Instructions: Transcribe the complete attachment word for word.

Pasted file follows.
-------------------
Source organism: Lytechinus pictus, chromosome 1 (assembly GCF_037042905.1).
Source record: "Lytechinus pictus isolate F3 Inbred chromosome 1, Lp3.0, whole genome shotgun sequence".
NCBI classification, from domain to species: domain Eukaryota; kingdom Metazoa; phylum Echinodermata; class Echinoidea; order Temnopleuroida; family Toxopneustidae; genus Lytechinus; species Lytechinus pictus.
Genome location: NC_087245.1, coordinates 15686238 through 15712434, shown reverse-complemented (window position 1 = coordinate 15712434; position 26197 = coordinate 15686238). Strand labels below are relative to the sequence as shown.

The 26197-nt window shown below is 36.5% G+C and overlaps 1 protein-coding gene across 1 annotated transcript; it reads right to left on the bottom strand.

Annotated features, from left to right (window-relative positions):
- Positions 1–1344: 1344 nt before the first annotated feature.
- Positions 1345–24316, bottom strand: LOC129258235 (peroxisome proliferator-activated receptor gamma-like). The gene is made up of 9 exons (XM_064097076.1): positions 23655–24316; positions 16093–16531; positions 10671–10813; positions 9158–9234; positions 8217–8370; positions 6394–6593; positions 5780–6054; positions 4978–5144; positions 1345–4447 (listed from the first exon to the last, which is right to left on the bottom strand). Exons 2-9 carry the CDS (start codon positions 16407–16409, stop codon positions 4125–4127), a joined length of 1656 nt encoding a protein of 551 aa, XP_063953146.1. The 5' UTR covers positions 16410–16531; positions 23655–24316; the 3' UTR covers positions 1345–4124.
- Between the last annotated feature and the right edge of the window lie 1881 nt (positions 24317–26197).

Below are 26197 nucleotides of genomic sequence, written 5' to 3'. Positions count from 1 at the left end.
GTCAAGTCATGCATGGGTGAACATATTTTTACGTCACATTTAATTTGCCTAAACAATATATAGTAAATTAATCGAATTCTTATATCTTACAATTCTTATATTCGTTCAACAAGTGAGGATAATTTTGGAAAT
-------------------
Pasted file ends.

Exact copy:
Source organism: Lytechinus pictus, chromosome 1 (assembly GCF_037042905.1).
Source record: "Lytechinus pictus isolate F3 Inbred chromosome 1, Lp3.0, whole genome shotgun sequence".
NCBI classification, from domain to species: domain Eukaryota; kingdom Metazoa; phylum Echinodermata; class Echinoidea; order Temnopleuroida; family Toxopneustidae; genus Lytechinus; species Lytechinus pictus.
Genome location: NC_087245.1, coordinates 15686238 through 15712434, shown reverse-complemented (window position 1 = coordinate 15712434; position 26197 = coordinate 15686238). Strand labels below are relative to the sequence as shown.

The 26197-nt window shown below is 36.5% G+C and overlaps 1 protein-coding gene across 1 annotated transcript; it reads right to left on the bottom strand.

Annotated features, from left to right (window-relative positions):
- Positions 1–1344: 1344 nt before the first annotated feature.
- Positions 1345–24316, bottom strand: LOC129258235 (peroxisome proliferator-activated receptor gamma-like). The gene is made up of 9 exons (XM_064097076.1): positions 23655–24316; positions 16093–16531; positions 10671–10813; positions 9158–9234; positions 8217–8370; positions 6394–6593; positions 5780–6054; positions 4978–5144; positions 1345–4447 (listed from the first exon to the last, which is right to left on the bottom strand). Exons 2-9 carry the CDS (start codon positions 16407–16409, stop codon positions 4125–4127), a joined length of 1656 nt encoding a protein of 551 aa, XP_063953146.1. The 5' UTR covers positions 16410–16531; positions 23655–24316; the 3' UTR covers positions 1345–4124.
- Between the last annotated feature and the right edge of the window lie 1881 nt (positions 24317–26197).

Below are 26197 nucleotides of genomic sequence, written 5' to 3'. Positions count from 1 at the left end.
GTCAAGTCATGCATGGGTGAACATATTTTTACGTCACATTTAATTTGCCTAAACAATATATAGTAAATTAATCGAATTCTTATATCTTACAATTCTTATATTCGTTCAACAAGTGAGGATAATTTTGGAAAT